Starring: Michelle Pfeiffer, Maxwell Caulfield, Adrian Zmed
Director: Patricia Birch
Running Time: 115 mins
Grease 2 is an American film and the sequel to Grease. A couple of years after Danny and Sandy’s rocking romance, Rydell High sees another duo in the same situation, but their allegiance to certain cliques keeps them apart.
If you want a lesson in how not to make a movie sequel, then look straight at Grease 2. Apart from the word Grease, the setting, and a few returning cast and crew, there’s nothing that relates this film to the original. What’s worse is that it features almost exactly the same plot, badly disguised as something slightly different, making this much closer to a remake than any sort of sequel.
So, the main thing to know about Grease 2 is that it’s barely a Grease sequel. There’s no Danny, no Sandy, none of the classic musical numbers, and none of the same flair. And this is all coming from someone who doesn’t think particularly highly of the original in the first place.
There are so many things that make this such a poor film, but the worst part of all is definitely the story. Whilst the original may have been insanely cheesy, it had a bit of passion to it. The story here is almost exactly the same, but retrodden in the dullest and most effortless way imaginable.
For starters, the lead characters are pretty much the same, only this time, the nervous one is the boy and the girl is the popular one. Their romance is identical to Danny and Sandy last time out, and the majority of the supporting characters aren’t too far away from their counterparts in the first movie.
Now, a shameless rehash of a film is generally pretty poor form, but what makes Grease 2 even worse is that it tries to cover that fact up with a few lacklustre new editions. For example, one of the characters is British. Also, the guys in the leather jackets aren’t all they’re cracked up to be. Et cetera. Despite all that, it’s impossible to look away from the fact that you’re just watching Grease being made again, just with much less effort.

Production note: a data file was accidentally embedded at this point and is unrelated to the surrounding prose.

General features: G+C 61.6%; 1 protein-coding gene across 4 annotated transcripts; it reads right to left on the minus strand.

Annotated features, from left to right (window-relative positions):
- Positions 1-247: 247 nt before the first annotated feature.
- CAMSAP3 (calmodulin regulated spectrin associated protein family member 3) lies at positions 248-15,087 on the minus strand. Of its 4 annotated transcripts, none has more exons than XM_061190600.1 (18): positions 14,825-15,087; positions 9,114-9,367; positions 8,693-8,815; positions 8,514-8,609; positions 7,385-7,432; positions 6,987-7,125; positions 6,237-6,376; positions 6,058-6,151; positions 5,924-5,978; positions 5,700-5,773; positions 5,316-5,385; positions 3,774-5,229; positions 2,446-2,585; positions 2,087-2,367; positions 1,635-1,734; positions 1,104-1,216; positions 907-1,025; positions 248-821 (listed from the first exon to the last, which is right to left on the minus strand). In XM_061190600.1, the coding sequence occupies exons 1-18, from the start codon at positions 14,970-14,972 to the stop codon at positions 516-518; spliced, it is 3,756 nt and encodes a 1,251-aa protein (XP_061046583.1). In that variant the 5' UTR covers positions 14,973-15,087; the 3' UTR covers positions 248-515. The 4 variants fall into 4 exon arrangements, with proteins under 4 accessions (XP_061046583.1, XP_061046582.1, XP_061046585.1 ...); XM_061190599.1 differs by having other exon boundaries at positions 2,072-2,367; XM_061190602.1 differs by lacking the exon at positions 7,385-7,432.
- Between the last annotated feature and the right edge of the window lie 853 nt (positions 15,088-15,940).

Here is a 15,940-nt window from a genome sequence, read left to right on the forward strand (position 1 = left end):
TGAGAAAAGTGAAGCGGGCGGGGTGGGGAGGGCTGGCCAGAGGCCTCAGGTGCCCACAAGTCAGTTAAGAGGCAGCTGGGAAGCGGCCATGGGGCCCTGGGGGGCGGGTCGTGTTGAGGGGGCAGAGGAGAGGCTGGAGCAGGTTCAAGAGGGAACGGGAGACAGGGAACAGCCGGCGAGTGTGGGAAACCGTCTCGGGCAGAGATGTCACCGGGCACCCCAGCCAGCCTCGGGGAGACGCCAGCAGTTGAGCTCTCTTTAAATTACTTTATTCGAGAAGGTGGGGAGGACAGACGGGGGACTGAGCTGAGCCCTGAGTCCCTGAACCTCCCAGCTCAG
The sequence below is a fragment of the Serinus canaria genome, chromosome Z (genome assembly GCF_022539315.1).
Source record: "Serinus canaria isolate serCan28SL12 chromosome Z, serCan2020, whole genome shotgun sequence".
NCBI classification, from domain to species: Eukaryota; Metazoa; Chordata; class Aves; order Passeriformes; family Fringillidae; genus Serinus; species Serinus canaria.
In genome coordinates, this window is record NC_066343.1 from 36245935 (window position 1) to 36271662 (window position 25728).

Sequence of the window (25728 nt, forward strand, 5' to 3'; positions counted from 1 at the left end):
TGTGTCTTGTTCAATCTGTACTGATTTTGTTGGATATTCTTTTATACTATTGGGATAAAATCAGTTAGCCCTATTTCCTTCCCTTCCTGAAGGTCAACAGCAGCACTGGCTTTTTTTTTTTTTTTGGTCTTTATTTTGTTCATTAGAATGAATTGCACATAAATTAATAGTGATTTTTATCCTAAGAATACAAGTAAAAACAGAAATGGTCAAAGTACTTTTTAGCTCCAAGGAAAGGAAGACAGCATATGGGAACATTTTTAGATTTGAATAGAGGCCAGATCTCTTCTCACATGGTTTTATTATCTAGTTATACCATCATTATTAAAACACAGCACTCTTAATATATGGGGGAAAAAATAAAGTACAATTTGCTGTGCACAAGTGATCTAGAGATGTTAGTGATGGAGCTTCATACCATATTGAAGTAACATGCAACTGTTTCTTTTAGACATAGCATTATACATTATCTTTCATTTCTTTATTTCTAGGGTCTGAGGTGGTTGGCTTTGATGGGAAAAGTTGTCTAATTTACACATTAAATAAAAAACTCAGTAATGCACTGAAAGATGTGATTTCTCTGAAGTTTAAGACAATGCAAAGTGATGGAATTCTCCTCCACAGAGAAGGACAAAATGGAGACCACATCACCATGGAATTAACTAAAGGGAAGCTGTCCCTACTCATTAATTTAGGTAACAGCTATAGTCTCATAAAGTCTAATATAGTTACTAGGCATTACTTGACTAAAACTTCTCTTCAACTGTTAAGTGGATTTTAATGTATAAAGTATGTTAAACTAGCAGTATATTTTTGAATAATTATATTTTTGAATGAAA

The performances here aren’t much to write home about either. John Travolta and Olivia Newton-John really made the original movie, and are the reason so many people remember it to this day. In the case of Grease 2, there’s no-one who even comes close to them. Michelle Pfeiffer is okay in the lead role, but all of her co-stars are incredibly poor.
From the completely overenthusiastic rider played by Adrian Zmed, to the plethora of comically ridiculous members of staff at Rydell High, there’s nobody that does anything to make this an entertaining watch. What’s worst, however, is that Maxwell Caulfield, whose performance is very dull and uncharismatic (especially when compared with Travolta’s), is shuffled out of the main frame of the picture.
That’s right, one of the film’s two leads is barely in it at all. Apart from making him an even less entertaining and relatable presence, Caulfield’s rare appearances worsen how wooden he feels on screen, in a role that should definitely be bringing a lot more fun to the table.
And then we come to the musical numbers. I’m no big fan of the original Grease soundtrack, but at least it has two fantastic songs, and the rest are all passable. In Grease 2, the music is totally laughable. It’s bad enough that the musical numbers feel completely forced, unnecessary and unnatural, but the things the songs are about are completely ridiculous, to the point where we have an entire five minute song dedicated to bowling innuendos, or even one that begins with an explanation of plant reproduction that descends into a class of teenagers harrassing one another.
If there are some positives to take from this film, I guess you could say that it’s not a bad-looking film. The costume design is just as good as the original (although the same can’t be said for the lacklustre production design), and the dance choreography in the musical numbers is okay, but not stellar.
Overall, it’s easy to see why Grease 2 hasn’t stood the test of time like its predecessor. A laughably bad musical with unlikable and underdeveloped characters that take part in a pathetic rehashing of the same story, badly disguised as a new plot that nobody would care to watch anyway, and that’s why I’m giving it a 4.2.